Ever since Pirelli entered Formula 1 with a mandate to provide high degradation (HD) tires, they’ve been engaged in a balancing act between gimmick and actual performance. Creating a tire the degrades quickly is one thing but it also has to perform very well under extreme conditions prior to its degradation path downward. Since entering F1, they’ve been accused of being too aggressive and as a reaction that, too conservative.
Now the Italian company finds itself creating a wider tire for 2017 that will experience even more extreme condition with higher temperatures, more side-load and more downforce. This is not an easy task to do when the sport still wants to rely on the HD concept for their tires.
Ever since the concept of a wider tires came up, Pirelli have been adamant that they can provide whatever F1 wants but they need real F1 cars and serious testing in order to create the tire spec both the teams and drivers want. The FIA relented by adding some tire testing dates and a few of the top teams such as Mercedes, Red Bull and Ferrari built what they call “Mule Cars” in which to test the numerous compounds that Pirelli created for 2017.
Unfortunately, it seems to mule cars aren’t producing the levels of downforce Pirelli feel are representative of the 2017 cars and that’s still a concern as Pirelli’s Mario Isola explained to Motorsport.
“They [the mules cars] lacked a bit of performance,” Isola said. “Although the modified cars aimed to simulate the downforce levels we will find, we have not seen the true performance that we will have in 2017.
“We have seen from the simulations that we have been sent by teams, based on patterns with the new cars, that the performance will be better than those we saw from the mule cars.
“This leads us to still have some question marks on the feedback that will come from the track in the first tests and the first few races of the world championship.”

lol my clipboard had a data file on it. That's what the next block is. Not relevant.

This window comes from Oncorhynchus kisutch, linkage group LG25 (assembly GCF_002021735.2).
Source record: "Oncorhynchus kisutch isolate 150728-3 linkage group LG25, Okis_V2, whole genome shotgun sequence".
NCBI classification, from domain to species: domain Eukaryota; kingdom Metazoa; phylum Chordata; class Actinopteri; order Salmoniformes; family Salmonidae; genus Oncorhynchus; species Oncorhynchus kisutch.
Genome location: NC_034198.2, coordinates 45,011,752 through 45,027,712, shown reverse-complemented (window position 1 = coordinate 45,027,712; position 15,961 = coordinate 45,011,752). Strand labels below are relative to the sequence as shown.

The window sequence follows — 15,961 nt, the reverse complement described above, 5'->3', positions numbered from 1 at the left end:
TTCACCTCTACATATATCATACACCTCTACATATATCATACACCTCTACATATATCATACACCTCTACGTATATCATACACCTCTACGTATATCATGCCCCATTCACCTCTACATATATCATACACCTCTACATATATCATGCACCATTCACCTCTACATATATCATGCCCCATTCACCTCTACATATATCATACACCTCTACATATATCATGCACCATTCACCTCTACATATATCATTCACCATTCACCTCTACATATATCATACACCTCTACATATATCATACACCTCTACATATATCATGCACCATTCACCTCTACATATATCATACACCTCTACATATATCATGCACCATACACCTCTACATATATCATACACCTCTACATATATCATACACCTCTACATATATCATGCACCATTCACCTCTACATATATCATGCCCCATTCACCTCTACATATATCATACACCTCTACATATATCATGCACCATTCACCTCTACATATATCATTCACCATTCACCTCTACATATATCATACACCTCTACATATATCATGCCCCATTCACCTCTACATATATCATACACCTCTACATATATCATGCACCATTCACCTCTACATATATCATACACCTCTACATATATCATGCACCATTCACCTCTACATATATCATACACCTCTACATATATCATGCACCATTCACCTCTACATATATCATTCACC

“It is not an integrity problem, because our indoor tests are calibrated to the values that have been given to us by the team simulations,” he said.
“But these simulations are one thing. There will be a completely different performance window in which the teams will arrive in the second half of the season – where we often are on track with high temperatures.
“Will degradation and overheating be the same as with the simulations? It’s a check that we can only do on track.”
It’s not necessarily a safety concern for Pirelli but a heat and integrity. One of the interesting challenges Pirelli face is the request by drivers to allow them to push the tires harder and avoid one of the big criticisms of F1 of late—tire management and driving to lap times.
“They are completely new compounds,” he said. “We have encountered a very low degradation, and on the few occasions there was overheating, it quickly returned to the optimum value.
“The drivers made specific requests to us about this – because if they were following another car in the race then they would lose downforce, slide more and then overheat their tyre.
“Our goal is for the tyre to return to a normal condition in a very short time, which will help improve grip. In testing we have seen that this target has been reached – but it needs to be verified on the actual cars, so we will wait for the first few races.”
If you imagine the challenge of making an HD tire that is wider, provides much more grip but still degrades quicker than a normal race tire and yet returns to optimum levels quickly if overheated, you start to get the idea of just how difficult this task would be.
I have a lot of time for Pirelli and what they are trying to achieve in F1 at their own brand equity expense. Michelin wouldn’t even enter the series with its current request for HD tires as it contravenes the very reason tire companies exist—to make high performance tires that last long and provide massive grip that can be double and triple stinted in races such as Le Mans.
The HD tires era has prompted one common theme that flays Pirelli whenever something isn’t quite right or goes wrong with a tire. The only time Pirelli is mentioned is when things are negative. What company wants that kind of showcase for its tires? Kudos to Pirelli for enduring a tough situation and marketing as well as branding quagmire.
Hat Tip: Motorsport